The same is true of the most amazing teams. Any side can usually boast one player who’s worth watching in a game, but the best teams have a batting order that stays good past number six, and a bowling attack that can sear you with pace and then bamboozle you with spin. Some teams come to define a generation, sending experts running for the record books and fans looking for betting sites not on gamstop. Depending on when you started watching, you might name a particular vintage Australian side or one especially watchable version of the West Indies. For comparison, let’s have a look at some of the recent past decades, and which countries defined them.
1980s: West Indies
While the Windies have improved recently from a spell of very ordinary performances that ended up spanning decades, they absolutely owned the 1980s in a way few teams could have managed before or since. Their captain at the height of their powers was the redoutable Sir Viv Richards, whose run-ins with the likes of Botham were usually worth the entry fee alone. Richards could bat like few others, having no obvious weaknesses in his defence or attack. He was backed up by Desmond Haynes and Gordon Greenidge, and the fast bowling of Malcolm Marshall.
Their years of greatness bled into the 90s, with Lara, Courtney Walsh and Curtly Ambrose being some of the best ever to wear the maroon cap.
With an honourable mention for the one-day side of Sri Lanka, there is one nation that dominated the 1990s in a meaningful way. Theirs was a batting attack that just didn’t have a tail, with even specialist bowlers proving to be pretty handy with the bat, too. One memory of the 90s stands over all others when you look back to that decade: Shane Warne’s incomprehensible leg-break that cut back and took out Mike Gatting’s off-stump in the 1993 Ashes. Warne was taken from us too soon earlier this year, at just 52, but that delivery is fit to stand tribute to him. Along with Warne, Steve and Mark Waugh were serenely brilliant with bat in hand while Glenn McGrath was an unshakable pace merchant.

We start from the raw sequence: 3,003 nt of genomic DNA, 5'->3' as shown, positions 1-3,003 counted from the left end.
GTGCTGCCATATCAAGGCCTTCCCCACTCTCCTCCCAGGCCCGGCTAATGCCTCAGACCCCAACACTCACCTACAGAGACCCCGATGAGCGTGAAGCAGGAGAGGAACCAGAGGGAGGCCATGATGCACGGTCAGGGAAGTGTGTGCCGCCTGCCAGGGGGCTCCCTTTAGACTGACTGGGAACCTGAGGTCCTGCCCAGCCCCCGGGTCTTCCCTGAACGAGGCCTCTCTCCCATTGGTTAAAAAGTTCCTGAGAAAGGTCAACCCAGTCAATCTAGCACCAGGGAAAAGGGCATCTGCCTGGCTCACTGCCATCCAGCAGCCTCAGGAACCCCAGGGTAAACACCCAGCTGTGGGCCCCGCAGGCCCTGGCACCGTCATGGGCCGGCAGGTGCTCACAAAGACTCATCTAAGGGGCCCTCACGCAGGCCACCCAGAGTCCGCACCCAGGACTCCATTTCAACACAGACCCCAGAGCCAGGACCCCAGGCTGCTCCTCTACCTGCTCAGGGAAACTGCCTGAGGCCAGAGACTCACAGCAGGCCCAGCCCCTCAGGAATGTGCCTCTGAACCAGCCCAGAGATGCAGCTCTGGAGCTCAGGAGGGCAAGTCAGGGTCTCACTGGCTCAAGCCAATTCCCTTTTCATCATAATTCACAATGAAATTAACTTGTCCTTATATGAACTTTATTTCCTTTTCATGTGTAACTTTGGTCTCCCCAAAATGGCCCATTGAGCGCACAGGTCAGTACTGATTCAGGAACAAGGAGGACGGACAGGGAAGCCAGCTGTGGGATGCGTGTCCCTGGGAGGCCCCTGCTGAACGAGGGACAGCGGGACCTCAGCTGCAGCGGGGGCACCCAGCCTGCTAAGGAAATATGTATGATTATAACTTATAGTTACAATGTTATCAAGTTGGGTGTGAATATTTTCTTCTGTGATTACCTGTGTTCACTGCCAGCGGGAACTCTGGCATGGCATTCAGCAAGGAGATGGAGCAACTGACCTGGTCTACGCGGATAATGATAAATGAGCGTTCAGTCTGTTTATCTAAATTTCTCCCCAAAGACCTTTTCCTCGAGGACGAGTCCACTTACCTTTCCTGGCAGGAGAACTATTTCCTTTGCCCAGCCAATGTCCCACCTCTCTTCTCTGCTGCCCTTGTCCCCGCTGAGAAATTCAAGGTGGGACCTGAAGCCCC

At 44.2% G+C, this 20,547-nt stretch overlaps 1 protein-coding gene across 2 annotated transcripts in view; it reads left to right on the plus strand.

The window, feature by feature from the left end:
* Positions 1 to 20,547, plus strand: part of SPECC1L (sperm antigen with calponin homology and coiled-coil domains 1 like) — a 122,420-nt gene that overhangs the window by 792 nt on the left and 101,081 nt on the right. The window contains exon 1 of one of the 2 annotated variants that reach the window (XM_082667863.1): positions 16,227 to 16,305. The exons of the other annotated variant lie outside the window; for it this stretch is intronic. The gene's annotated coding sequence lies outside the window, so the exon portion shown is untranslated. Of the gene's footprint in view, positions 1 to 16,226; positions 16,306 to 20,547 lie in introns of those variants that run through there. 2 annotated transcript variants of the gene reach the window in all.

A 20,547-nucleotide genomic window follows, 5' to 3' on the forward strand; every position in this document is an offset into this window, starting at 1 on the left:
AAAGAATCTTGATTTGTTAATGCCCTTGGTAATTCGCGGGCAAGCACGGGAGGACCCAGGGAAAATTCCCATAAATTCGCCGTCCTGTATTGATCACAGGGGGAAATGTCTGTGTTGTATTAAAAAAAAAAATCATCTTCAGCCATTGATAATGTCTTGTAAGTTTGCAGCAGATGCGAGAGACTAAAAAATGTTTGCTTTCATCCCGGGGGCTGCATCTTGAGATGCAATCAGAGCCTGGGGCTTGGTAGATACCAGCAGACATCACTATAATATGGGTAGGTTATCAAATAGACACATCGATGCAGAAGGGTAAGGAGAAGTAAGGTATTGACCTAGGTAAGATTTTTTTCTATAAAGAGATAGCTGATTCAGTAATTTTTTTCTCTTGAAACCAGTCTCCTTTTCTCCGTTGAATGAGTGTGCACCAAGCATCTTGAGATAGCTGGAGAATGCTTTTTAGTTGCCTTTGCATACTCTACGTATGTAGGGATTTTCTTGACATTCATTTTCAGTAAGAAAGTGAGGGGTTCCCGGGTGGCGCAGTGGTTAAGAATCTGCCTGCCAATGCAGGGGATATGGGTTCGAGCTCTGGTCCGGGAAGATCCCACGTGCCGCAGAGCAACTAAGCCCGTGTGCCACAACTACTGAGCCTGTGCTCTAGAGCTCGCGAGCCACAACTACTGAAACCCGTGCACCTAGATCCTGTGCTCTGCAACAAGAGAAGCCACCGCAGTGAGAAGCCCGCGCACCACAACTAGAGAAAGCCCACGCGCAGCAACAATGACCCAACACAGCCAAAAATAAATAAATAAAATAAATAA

Let’s face it, it was still Australia for much of the next decade too, so we leap forward into the last decade, and this one probably belongs to India. They were certainly the best one-day side of the period, winning the World Cup in 2011 and reaching at least the semis of each one thereafter. They did so thanks to a team that contained - and still does contain in many cases - Virat Kohli, Virender Sehwag, MS Dhoni and Rohit Sharma. This team still needs to find a level of steel that will make them more consistent title winners. Too often they’ve got to the brink of being generational, but they’ve still managed to be great without always taking that extra step.
This is not the time to say which team will dominate the 2020s - we can’t say that just yet. England entered the decade as World Champions, although but for a major stroke of luck they could have ended up watching New Zealand carry off the trophy on that July evening at Lords’.
The answer to the above question could well be New Zealand, who are becoming more and more like their rugby counterparts when it comes to ruthlessness on the big occasions. It remains to be seen whether India can turn the undoubted raft of talent at their disposal into a team that defines another decade, or whether Australia will wrest back the big honours and justify their present place atop the rankings. One thing’s for sure - it’s going to be fun finding out.